U.K. consumer spending drops for first time in four years
Inflation’s hold on the U.K. consumer is tightening and the economy is suffering as a result.
Consumer spending fell an annual 0.8 percent in May, the first decline since September 2013, according to IHS Markit and Visa. Separately, accountancy firm BDO said its U.K. business activity index weakened as services, the largest part of the economy, ground to a halt. Citing the impact of the weaker pound, it said services companies are seeing no growth in demand.
The latest numbers highlight the economic challenge facing Prime Minister Theresa May, who reshuffled some ministers at the weekend after an election that saw her lose her Parliament majority. The vote, which forced May into an alliance to keep power, adds to uncertainty just as the government is about to begin talks on its exit from the European Union.
“The services sector is definitely slowing down, with many blaming this on the snap election,” said Peter Hemington, partner at BDO. “But the downward trend is clearly much more deeply rooted than this. Surprisingly, U.K. businesses remain optimistic about the future, but an immediate recovery seems unlikely.”
The Visa report tallies with numbers from the Confederation of British Industry, which showed a drop in retail demand last month after an Easter-related surge in April. Inflation has accelerated over the past year, reflecting higher energy costs and the pound’s decline since the Brexit referendum. Price pressures are expected to keep mounting, putting pressure on households as earnings aren’t keeping pace.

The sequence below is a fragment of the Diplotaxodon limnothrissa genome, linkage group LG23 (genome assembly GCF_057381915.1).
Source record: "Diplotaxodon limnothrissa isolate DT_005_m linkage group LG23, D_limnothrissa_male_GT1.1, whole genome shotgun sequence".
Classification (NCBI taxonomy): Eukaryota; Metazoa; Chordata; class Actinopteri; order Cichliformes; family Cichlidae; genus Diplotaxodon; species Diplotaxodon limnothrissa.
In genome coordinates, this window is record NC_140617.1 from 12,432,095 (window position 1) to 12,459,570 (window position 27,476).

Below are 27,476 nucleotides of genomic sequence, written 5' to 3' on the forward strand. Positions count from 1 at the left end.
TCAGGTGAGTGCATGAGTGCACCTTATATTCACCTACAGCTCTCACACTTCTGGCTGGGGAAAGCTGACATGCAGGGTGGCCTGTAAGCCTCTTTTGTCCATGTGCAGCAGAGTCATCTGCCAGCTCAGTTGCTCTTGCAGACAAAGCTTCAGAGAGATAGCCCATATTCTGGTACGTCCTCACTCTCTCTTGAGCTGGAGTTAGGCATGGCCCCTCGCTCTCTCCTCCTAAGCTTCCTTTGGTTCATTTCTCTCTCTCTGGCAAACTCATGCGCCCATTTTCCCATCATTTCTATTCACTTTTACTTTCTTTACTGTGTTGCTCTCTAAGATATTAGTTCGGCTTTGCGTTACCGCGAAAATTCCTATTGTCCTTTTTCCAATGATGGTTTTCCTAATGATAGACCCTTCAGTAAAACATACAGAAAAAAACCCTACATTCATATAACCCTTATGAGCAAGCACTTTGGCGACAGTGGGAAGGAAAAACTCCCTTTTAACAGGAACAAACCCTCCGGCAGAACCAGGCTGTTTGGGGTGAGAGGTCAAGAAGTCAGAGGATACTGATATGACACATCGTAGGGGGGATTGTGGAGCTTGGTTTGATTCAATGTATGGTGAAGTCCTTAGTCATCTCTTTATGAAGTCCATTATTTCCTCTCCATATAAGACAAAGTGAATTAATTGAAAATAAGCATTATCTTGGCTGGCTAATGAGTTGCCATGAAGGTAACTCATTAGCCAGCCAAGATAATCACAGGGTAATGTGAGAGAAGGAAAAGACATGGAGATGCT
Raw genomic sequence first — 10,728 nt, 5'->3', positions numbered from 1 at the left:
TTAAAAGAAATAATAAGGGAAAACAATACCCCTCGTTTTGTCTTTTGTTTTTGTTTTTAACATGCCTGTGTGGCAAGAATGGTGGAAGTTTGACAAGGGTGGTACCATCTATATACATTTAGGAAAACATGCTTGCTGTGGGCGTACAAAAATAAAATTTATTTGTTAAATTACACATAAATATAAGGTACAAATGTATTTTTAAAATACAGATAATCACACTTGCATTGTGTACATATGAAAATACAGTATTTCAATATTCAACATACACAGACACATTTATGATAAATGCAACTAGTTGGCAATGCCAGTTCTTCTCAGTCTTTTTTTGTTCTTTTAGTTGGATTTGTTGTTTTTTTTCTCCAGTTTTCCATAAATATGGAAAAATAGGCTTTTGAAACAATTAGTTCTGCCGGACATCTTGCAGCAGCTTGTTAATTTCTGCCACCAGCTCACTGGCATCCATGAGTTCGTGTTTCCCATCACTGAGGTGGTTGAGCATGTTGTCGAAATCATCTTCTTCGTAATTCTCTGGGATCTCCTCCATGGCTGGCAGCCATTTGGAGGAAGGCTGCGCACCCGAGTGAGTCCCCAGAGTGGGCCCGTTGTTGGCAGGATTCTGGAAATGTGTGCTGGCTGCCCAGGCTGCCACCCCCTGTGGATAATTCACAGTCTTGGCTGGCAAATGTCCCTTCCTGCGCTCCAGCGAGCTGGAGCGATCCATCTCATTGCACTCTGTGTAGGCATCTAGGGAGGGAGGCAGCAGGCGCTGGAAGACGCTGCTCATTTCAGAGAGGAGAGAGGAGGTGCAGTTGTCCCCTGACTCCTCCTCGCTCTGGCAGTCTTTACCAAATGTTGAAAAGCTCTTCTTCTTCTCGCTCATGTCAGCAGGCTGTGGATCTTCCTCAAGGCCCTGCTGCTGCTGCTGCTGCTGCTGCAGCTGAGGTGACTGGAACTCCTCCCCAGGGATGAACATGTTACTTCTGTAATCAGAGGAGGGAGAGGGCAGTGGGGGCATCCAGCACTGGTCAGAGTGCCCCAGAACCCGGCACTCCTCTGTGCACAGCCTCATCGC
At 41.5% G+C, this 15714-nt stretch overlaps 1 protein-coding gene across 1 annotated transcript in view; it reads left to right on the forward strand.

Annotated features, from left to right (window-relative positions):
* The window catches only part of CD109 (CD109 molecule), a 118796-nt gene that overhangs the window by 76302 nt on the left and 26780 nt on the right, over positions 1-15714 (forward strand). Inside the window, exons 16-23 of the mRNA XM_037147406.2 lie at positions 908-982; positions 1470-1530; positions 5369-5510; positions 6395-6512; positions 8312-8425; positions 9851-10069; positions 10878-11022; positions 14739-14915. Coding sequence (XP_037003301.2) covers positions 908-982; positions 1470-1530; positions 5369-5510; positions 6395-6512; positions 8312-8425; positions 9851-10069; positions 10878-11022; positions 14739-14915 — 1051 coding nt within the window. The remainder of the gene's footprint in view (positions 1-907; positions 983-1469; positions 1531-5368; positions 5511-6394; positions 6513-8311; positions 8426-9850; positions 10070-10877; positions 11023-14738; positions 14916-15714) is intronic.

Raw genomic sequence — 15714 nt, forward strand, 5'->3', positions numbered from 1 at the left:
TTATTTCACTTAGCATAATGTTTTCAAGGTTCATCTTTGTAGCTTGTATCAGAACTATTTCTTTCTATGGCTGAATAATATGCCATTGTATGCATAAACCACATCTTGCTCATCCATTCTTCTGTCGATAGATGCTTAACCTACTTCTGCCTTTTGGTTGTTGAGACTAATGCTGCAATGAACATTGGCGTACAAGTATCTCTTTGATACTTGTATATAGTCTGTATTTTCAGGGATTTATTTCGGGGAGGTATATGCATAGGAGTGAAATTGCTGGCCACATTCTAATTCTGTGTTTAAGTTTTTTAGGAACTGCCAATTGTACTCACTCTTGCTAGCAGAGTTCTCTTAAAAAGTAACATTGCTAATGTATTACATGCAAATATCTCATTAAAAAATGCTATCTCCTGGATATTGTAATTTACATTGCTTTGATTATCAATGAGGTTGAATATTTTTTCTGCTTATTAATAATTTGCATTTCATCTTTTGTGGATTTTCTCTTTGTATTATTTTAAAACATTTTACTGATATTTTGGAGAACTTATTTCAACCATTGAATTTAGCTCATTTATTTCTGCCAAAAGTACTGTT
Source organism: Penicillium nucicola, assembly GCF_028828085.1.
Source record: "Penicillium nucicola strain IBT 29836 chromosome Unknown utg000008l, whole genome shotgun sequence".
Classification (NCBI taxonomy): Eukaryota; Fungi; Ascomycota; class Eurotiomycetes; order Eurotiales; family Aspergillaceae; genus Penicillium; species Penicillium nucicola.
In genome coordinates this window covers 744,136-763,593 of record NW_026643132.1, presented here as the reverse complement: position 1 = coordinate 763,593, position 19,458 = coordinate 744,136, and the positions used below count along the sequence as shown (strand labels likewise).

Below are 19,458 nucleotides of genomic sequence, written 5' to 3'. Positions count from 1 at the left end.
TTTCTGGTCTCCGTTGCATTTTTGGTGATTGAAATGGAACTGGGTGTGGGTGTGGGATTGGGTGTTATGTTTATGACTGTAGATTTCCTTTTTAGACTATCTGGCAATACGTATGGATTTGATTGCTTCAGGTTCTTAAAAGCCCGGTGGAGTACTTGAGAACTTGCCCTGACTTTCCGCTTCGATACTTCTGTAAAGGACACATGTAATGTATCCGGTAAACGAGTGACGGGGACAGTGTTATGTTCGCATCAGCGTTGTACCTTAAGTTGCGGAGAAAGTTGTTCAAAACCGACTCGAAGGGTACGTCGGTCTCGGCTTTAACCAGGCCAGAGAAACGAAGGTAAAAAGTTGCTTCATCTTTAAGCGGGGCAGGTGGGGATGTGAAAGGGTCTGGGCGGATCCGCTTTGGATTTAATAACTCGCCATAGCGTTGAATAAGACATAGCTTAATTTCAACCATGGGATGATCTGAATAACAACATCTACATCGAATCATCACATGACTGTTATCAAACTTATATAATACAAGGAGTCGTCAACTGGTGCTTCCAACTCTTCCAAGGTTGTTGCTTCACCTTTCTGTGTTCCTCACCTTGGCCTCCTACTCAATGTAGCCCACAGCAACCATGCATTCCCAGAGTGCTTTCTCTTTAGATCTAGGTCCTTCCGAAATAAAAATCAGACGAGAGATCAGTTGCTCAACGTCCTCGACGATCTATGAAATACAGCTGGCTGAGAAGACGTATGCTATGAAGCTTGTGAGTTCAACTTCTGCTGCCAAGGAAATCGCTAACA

There’ll be further evidence of the squeeze this week, with data forecast to show inflation held at 2.7 percent last month, outstripping a 2 percent annual increase in wages in April. Economists expect inflation to reach about 3 percent by the end of the year.
“The outlook for consumer spending continues to look relatively bleak,” said Annabel Fiddes, an economist at IHS Markit.
The evolution prices and earnings is central to the policy debate at the Bank of England, which announces its next decision on Thursday. Governor Mark Carney, who was in purdah during the election campaign will speak later that day at the high-profile Mansion House dinner in London’s financial district.
Consumer spending could come under additional pressure if there’s concern about the foundations of May’s new government and any repercussions on Brexit negotiations and the economy. Sterling declined after the results showed the Conservative Party lost its parliamentary majority, adding to upward pressure on import prices.